Planning a park
City ends Federal Hill debate, planning moves forward
The long debate for funding Federal Hill – and the correct title for the project – is over as officials begin the next phase for Noblesville’s next city park.
A divided Noblesville Common Council approved funding $6 million on Nov. 25 for the city’s first park since Dillon Park opened seven years ago.
“I’m very happy Federal Hill got approved. It’s more than a park,” Noblesville Mayor John Ditslear said. “One of the results of Federal Hill is to extend our downtown to the west, which has been a goal for a long time. It helps make the (White) river more of an asset than a liability. It meets at least 10 and maybe more goals of the comprehensive plan which was created by our citizens and people do want this park.”
Going into the vote, the council was tied at three apiece, leaving the stalemate in the hands of Common Council President Mark Boice.
“My business background makes me look at these projects through a fiscal lens, as well as looking at the best interest of the city,” he said. “Up until today, I didn’t see the financial numbers to prove there’s a cash flow to cover the park and the land acquisition. City attorney Mike Howard provided a full fiscal plan and cash analysis on Nov. 24 that made me feel more comfortable about the cash flow of the project, which the project had lacked prior.”
Boice said he thinks the entire council is in favor of the project, but councilors had a cost number in mind that they would not approve above.
“I think it was the amount that concerns people and the lack of fiscal plans and potential for land,” he said. “I’m glad we did have a majority and can move forward. I think it will be a great amenity for the city and a great gateway.”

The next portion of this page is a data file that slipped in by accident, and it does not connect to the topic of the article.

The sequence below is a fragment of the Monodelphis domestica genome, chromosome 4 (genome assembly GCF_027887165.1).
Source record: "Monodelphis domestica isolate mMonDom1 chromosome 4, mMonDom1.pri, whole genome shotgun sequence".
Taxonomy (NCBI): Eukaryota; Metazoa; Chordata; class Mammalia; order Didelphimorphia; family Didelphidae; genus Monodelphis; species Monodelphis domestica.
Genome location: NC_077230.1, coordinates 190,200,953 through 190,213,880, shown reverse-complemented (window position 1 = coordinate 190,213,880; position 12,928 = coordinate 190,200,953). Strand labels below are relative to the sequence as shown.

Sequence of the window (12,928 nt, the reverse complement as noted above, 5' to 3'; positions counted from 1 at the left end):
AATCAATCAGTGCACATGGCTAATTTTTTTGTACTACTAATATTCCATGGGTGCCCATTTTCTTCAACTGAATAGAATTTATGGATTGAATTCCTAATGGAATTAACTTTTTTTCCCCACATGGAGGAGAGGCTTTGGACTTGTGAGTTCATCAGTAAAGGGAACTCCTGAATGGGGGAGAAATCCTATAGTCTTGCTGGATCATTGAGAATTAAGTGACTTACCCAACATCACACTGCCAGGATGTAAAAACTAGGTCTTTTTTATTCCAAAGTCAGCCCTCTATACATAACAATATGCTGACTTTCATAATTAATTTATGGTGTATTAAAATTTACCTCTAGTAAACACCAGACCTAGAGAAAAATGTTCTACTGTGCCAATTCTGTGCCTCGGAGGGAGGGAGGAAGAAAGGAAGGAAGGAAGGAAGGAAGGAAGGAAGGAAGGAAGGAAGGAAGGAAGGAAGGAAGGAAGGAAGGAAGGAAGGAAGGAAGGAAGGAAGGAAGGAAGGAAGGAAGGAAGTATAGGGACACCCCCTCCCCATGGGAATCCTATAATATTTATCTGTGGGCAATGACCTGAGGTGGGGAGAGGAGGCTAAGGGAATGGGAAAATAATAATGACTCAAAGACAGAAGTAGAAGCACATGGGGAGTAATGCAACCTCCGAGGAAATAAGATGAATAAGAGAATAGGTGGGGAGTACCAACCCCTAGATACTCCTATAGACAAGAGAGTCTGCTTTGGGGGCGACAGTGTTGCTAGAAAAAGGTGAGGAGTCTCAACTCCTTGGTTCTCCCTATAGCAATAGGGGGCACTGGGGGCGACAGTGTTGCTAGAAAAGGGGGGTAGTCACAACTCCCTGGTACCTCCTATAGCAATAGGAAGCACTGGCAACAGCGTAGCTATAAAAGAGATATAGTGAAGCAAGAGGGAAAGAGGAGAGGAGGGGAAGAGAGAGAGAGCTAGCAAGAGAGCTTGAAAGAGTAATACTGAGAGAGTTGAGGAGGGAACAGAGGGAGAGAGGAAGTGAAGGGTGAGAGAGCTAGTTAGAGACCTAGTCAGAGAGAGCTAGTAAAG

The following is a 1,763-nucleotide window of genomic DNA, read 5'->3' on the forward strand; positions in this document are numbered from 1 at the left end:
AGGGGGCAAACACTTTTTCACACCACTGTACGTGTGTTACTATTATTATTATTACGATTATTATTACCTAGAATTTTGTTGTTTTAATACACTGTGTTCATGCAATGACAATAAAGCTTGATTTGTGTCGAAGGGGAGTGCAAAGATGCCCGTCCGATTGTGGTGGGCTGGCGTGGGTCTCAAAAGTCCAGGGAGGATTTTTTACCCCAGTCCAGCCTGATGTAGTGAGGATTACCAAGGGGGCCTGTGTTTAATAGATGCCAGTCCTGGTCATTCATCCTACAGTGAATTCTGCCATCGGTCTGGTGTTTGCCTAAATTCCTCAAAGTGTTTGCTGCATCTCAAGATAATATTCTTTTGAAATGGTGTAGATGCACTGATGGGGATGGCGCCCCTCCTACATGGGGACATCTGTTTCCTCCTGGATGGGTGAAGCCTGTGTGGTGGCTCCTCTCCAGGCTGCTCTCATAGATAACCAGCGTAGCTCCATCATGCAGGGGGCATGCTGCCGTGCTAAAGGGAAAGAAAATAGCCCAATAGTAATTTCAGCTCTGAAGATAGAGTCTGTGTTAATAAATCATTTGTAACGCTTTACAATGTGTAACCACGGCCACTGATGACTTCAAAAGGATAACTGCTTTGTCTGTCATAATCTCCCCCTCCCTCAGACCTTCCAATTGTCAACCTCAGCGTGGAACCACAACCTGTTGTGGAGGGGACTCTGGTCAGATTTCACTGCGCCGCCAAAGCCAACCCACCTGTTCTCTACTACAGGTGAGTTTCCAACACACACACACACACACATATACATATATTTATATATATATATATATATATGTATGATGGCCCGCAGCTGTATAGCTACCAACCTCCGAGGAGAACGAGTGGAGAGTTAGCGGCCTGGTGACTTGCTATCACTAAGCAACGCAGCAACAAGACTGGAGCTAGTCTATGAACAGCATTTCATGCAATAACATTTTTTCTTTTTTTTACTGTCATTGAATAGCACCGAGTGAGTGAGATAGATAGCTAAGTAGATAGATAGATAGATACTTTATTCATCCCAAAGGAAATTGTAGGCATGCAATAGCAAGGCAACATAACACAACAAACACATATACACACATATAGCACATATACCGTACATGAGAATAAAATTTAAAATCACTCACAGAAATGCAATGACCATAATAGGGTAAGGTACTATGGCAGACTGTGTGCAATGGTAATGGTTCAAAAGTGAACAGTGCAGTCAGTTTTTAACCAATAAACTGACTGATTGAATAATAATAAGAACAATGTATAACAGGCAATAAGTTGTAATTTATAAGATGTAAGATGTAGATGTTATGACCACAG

Councilors Steve Wood, Rick Taylor and Brian Ayers each expressed concern about the price tag and its impact on TIF funds available for other projects. The city collects approximately $2.7 million in property taxes from the TIF district each year and uses $1.4 million to repay existing debts. Excess revenue is used to fund the city’s façade-grant program, land acquisition and other one-time expenses.
“My concern is everyone is pulling at the TIF and that TIF’s been pulled for years on everything and I just don’t want it to get too low,” Ayers said. “Other opportunities are going to come along and it’ll take economic development three to four years to come along.”
The city has already paid $900,000 to acquire the land for the park, which is not included in the $6 million funding recently approved by the council.
“We purchased the ground and could leave it as a floodable area. We really want to make an impact and we’re utilizing a park to accomplish that end,” Deputy Mayor Mike Hendricks said.
Noblesville Parks Director Brandon Bennett said the park has endless possibilities from symphony concerts to fitness classes, garage sales to ticketed events and special events like weddings and corporate retreats. Plans also call for traditional events to move there like the farmers market, Shakespeare in the Park, summer concert series and outdoor movie series.